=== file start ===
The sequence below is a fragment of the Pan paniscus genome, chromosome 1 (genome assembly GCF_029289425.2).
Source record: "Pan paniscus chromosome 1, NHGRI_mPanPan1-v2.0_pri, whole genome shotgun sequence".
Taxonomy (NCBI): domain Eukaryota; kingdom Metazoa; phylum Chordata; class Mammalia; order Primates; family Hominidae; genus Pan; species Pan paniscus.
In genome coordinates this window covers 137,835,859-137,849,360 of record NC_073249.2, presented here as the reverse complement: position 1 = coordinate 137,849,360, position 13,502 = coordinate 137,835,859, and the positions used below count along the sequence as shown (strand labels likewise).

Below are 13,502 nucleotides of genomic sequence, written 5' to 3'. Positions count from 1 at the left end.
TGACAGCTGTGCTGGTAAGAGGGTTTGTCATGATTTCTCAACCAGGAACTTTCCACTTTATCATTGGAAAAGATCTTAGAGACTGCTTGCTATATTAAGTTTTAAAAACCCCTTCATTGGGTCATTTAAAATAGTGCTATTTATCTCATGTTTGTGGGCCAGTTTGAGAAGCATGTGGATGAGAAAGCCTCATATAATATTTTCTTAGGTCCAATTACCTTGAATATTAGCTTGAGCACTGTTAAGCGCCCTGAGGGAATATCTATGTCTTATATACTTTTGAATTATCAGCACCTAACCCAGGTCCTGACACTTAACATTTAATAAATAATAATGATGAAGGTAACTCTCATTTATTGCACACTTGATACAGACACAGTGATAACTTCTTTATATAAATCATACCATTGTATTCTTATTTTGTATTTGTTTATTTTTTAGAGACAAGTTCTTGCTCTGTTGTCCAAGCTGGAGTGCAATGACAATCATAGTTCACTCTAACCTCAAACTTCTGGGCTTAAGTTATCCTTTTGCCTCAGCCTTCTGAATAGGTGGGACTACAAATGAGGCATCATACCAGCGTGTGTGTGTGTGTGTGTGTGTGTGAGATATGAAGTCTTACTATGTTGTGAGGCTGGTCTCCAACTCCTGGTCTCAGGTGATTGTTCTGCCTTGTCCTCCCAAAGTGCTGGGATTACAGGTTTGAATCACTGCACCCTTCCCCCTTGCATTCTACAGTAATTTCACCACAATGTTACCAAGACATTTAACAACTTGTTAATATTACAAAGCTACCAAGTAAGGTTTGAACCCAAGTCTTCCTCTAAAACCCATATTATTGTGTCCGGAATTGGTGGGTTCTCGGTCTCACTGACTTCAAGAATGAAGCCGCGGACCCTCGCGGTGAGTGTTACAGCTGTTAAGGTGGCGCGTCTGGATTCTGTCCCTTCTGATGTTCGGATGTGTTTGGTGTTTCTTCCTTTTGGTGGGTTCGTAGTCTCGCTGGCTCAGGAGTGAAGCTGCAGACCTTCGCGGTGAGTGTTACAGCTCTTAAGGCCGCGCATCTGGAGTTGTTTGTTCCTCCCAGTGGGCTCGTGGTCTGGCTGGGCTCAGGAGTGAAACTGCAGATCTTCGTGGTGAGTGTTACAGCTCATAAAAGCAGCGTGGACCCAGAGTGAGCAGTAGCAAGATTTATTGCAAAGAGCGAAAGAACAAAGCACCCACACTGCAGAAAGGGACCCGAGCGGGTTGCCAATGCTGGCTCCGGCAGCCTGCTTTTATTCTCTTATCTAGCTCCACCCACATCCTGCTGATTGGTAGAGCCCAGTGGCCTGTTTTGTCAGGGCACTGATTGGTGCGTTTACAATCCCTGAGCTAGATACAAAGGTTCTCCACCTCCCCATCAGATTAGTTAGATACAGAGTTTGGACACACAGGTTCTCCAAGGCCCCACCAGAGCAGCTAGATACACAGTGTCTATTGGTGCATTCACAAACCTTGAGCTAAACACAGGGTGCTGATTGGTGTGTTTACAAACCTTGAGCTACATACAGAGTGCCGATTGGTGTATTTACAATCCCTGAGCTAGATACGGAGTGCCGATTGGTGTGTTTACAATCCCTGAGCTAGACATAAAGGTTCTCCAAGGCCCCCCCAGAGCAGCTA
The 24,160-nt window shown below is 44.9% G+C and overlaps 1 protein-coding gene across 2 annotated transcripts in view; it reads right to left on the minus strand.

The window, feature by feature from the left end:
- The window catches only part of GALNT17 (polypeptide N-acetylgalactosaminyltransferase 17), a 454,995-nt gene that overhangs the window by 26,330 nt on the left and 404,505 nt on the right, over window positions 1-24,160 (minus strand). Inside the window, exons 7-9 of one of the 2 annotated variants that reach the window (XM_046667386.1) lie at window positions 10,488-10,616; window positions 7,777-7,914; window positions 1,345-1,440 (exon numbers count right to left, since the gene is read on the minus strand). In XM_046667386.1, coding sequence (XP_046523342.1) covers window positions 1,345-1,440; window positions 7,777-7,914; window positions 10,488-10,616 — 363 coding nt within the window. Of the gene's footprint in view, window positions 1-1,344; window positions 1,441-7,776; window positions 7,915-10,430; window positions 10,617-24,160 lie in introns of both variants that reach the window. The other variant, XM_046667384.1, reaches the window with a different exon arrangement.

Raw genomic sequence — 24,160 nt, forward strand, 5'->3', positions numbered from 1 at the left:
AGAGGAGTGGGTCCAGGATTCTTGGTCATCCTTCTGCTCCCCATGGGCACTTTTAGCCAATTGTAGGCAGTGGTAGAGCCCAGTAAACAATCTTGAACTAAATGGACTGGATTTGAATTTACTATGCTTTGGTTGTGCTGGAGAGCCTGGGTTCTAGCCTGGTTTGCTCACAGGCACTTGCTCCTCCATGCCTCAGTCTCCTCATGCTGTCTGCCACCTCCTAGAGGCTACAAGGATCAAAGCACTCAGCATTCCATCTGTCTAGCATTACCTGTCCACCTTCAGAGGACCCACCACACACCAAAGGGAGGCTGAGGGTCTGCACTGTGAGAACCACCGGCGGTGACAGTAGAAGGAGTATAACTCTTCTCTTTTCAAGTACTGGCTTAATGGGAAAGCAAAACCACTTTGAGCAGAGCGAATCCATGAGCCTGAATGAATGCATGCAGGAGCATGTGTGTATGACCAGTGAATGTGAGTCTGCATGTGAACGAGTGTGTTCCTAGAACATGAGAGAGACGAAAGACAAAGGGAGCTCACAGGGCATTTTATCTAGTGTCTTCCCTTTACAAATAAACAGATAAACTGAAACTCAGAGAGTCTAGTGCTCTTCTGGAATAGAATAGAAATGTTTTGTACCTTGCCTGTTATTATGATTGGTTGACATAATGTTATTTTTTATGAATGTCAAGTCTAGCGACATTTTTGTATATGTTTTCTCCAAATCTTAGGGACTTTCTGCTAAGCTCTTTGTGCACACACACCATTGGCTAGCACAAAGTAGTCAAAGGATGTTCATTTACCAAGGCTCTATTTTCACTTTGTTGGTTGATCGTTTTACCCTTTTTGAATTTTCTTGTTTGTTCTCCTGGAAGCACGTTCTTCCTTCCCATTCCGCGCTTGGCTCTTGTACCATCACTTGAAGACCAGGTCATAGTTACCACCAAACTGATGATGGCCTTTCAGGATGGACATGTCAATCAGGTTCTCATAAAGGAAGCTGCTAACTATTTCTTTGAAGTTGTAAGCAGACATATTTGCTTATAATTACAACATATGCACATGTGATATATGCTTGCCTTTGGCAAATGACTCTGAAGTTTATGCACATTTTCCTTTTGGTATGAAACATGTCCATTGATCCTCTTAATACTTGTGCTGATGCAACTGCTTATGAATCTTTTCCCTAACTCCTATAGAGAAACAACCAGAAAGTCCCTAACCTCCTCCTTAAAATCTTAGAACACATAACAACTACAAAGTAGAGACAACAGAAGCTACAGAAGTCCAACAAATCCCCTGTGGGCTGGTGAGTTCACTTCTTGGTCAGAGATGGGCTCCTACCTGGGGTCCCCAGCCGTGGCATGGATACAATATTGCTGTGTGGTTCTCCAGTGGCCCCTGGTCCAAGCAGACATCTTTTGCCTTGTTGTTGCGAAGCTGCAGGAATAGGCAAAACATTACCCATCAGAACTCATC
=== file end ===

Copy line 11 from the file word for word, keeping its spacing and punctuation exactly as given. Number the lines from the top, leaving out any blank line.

AGAGGAGTGGGTCCAGGATTCTTGGTCATCCTTCTGCTCCCCATGGGCACTTTTAGCCAATTGTAGGCAGTGGTAGAGCCCAGTAAACAATCTTGAACTAAATGGACTGGATTTGAATTTACTATGCTTTGGTTGTGCTGGAGAGCCTGGGTTCTAGCCTGGTTTGCTCACAGGCACTTGCTCCTCCATGCCTCAGTCTCCTCATGCTGTCTGCCACCTCCTAGAGGCTACAAGGATCAAAGCACTCAGCATTCCATCTGTCTAGCATTACCTGTCCACCTTCAGAGGACCCACCACACACCAAAGGGAGGCTGAGGGTCTGCACTGTGAGAACCACCGGCGGTGACAGTAGAAGGAGTATAACTCTTCTCTTTTCAAGTACTGGCTTAATGGGAAAGCAAAACCACTTTGAGCAGAGCGAATCCATGAGCCTGAATGAATGCATGCAGGAGCATGTGTGTATGACCAGTGAATGTGAGTCTGCATGTGAACGAGTGTGTTCCTAGAACATGAGAGAGACGAAAGACAAAGGGAGCTCACAGGGCATTTTATCTAGTGTCTTCCCTTTACAAATAAACAGATAAACTGAAACTCAGAGAGTCTAGTGCTCTTCTGGAATAGAATAGAAATGTTTTGTACCTTGCCTGTTATTATGATTGGTTGACATAATGTTATTTTTTATGAATGTCAAGTCTAGCGACATTTTTGTATATGTTTTCTCCAAATCTTAGGGACTTTCTGCTAAGCTCTTTGTGCACACACACCATTGGCTAGCACAAAGTAGTCAAAGGATGTTCATTTACCAAGGCTCTATTTTCACTTTGTTGGTTGATCGTTTTACCCTTTTTGAATTTTCTTGTTTGTTCTCCTGGAAGCACGTTCTTCCTTCCCATTCCGCGCTTGGCTCTTGTACCATCACTTGAAGACCAGGTCATAGTTACCACCAAACTGATGATGGCCTTTCAGGATGGACATGTCAATCAGGTTCTCATAAAGGAAGCTGCTAACTATTTCTTTGAAGTTGTAAGCAGACATATTTGCTTATAATTACAACATATGCACATGTGATATATGCTTGCCTTTGGCAAATGACTCTGAAGTTTATGCACATTTTCCTTTTGGTATGAAACATGTCCATTGATCCTCTTAATACTTGTGCTGATGCAACTGCTTATGAATCTTTTCCCTAACTCCTATAGAGAAACAACCAGAAAGTCCCTAACCTCCTCCTTAAAATCTTAGAACACATAACAACTACAAAGTAGAGACAACAGAAGCTACAGAAGTCCAACAAATCCCCTGTGGGCTGGTGAGTTCACTTCTTGGTCAGAGATGGGCTCCTACCTGGGGTCCCCAGCCGTGGCATGGATACAATATTGCTGTGTGGTTCTCCAGTGGCCCCTGGTCCAAGCAGACATCTTTTGCCTTGTTGTTGCGAAGCTGCAGGAATAGGCAAAACATTACCCATCAGAACTCATC